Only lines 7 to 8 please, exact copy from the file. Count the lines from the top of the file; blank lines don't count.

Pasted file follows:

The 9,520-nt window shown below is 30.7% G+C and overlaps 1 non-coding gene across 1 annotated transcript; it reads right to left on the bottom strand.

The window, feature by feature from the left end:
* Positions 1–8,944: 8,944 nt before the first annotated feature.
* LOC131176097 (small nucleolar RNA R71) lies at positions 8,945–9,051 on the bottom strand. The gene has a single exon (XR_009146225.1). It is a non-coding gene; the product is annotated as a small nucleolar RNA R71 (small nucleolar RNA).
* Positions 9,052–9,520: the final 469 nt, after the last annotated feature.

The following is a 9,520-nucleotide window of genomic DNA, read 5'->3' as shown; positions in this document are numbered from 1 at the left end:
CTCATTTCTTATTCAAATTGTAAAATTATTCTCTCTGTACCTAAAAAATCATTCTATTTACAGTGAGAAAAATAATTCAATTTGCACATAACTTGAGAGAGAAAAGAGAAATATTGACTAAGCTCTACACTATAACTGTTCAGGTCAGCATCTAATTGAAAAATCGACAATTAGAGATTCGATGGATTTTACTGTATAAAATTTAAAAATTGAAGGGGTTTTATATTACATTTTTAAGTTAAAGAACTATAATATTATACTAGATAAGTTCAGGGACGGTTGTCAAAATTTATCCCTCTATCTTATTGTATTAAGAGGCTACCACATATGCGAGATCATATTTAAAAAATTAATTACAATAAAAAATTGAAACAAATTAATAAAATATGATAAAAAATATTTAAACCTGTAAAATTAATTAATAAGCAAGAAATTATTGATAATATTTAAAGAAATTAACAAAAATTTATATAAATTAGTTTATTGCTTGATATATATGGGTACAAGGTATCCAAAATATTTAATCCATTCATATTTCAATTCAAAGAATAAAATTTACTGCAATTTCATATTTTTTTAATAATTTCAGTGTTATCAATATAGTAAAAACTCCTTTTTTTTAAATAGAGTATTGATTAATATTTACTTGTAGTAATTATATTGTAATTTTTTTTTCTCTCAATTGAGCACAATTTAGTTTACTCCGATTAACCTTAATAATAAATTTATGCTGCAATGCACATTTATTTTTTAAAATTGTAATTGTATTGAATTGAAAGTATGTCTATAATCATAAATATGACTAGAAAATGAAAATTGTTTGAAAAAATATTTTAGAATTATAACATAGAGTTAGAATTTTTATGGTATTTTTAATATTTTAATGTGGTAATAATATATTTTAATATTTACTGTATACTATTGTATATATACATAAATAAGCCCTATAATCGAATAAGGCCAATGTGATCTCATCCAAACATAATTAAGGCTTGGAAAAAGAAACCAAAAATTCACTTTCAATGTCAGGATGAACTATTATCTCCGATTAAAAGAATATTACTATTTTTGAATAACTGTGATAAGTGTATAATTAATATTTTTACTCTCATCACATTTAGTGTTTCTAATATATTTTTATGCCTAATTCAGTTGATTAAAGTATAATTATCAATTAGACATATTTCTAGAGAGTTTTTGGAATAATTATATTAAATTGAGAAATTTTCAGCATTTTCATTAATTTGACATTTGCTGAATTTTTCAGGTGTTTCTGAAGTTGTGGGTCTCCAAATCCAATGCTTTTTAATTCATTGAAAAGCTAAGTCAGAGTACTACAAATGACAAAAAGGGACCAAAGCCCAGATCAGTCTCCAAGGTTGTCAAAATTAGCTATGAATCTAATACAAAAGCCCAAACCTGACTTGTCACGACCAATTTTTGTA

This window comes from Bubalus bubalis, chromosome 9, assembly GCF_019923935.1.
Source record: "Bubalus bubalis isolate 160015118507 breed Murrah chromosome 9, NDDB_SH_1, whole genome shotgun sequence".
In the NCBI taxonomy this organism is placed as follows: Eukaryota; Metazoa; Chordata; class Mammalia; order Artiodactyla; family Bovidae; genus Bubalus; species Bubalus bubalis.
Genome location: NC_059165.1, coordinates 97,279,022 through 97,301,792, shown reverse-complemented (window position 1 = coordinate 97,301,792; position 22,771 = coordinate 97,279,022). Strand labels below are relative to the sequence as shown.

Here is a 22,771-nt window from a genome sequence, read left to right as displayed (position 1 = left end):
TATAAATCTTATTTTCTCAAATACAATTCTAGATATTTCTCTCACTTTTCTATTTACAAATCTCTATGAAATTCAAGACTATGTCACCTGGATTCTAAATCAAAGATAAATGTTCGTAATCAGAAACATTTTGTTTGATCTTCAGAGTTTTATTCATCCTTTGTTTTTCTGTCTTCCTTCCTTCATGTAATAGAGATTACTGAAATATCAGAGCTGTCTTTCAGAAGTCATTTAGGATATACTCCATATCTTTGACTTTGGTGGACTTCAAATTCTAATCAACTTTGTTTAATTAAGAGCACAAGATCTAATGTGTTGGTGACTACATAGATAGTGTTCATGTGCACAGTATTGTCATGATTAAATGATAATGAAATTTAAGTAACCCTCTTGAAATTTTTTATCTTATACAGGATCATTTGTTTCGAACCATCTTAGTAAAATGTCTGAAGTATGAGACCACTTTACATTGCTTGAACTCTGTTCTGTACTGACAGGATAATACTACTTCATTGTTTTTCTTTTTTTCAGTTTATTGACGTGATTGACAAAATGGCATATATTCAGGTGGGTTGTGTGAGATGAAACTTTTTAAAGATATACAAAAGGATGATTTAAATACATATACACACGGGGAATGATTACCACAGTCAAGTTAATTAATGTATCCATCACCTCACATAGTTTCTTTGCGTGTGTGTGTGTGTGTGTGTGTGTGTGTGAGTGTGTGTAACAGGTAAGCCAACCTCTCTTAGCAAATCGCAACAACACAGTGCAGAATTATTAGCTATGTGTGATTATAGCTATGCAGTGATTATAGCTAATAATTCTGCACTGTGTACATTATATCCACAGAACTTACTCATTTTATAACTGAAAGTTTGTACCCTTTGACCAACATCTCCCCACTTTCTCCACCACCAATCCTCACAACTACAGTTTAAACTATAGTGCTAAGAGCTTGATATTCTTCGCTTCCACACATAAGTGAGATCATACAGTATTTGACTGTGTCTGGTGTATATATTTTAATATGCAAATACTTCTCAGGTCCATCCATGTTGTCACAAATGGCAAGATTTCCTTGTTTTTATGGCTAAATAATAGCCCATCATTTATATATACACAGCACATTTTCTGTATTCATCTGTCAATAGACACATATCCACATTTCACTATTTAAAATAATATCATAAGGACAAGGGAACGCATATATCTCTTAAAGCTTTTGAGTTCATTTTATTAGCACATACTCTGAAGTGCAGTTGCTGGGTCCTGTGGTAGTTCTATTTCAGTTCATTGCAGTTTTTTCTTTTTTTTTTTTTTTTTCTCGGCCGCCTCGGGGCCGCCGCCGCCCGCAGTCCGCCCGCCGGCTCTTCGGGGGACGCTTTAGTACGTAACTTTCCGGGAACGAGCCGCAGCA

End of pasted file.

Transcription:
CTCATTTCTTATTCAAATTGTAAAATTATTCTCTCTGTACCTAAAAAATCATTCTATTTACAGTGAGAAAAATAATTCAATTTGCACATAACTTGAGAGAGAAAAGAGAAATATTGACTAAGCTCTACACTATAACTGTTCAGGTCAGCATCTAATTGAAAAATCGACAATTAGAGATTCGATGGATTTTACTGTATAAAATTTAAAAATTGAAGGGGTTTTATATTACATTTTTAAGTTAAAGAACTATAATATTATACTAGATAAGTTCAGGGACGGTTGTCAAAATTTATCCCTCTATCTTATTGTATTAAGAGGCTACCACATATGCGAGATCATATTTAAAAAATTAATTACAATAAAAAATTGAAACAAATTAATAAAATATGATAAAAAATATTTAAACCTGTAAAATTAATTAATAAGCAAGAAATTATTGATAATATTTAAAGAAATTAACAAAAATTTATATAAATTAGTTTATTGCTTGATATATATGGGTACAAGGTATCCAAAATATTTAATCCATTCATATTTCAATTCAAAGAATAAAATTTACTGCAATTTCATATTTTTTTAATAATTTCAGTGTTATCAATATAGTAAAAACTCCTTTTTTTTAAATAGAGTATTGATTAATATTTACTTGTAGTAATTATATTGTAATTTTTTTTTCTCTCAATTGAGCACAATTTAGTTTACTCCGATTAACCTTAATAATAAATTTATGCTGCAATGCACATTTATTTTTTAAAATTGTAATTGTATTGAATTGAAAGTATGTCTATAATCATAAATATGACTAGAAAATGAAAATTGTTTGAAAAAATATTTTAGAATTATAACATAGAGTTAGAATTTTTATGGTATTTTTAATATTTTAATGTGGTAATAATATATTTTAATATTTACTGTATACTATTGTATATATACATAAATAAGCCCTATAATCGAATAAGGCCAATGTGATCTCATCCAAACATAATTAAGGCTTGGAAAAAGAAACCAAAAATTCACTTTCAATGTCAGGATGAACTATTATCTCCGATTAAAAGAATATTACTATTTTTGAATAACTGTGATAAGTGTATAATTAATATTTTTACTCTCATCACATTTAGTGTTTCTAATATATTTTTATGCCTAATTCAGTTGATTAAAGTATAATTATCAATTAGACATATTTCTAGAGAGTTTTTGGAATAATTATATTAAATTGAGAAATTTTCAGCATTTTCATTAATTTGACATTTGCTGAATTTTTCAGGTGTTTCTGAAGTTGTGGGTCTCCAAATCCAATGCTTTTTAATTCATTGAAAAGCTAAGTCAGAGTACTACAAATGACAAAAAGGGACCAAAGCCCAGATCAGTCTCCAAGGTTGTCAAAATTAGCTATGAATCTAATACAAAAGCCCAAACCTGACTTGTCACGACCAATTTTTGTA

This window comes from Bubalus bubalis, chromosome 9, assembly GCF_019923935.1.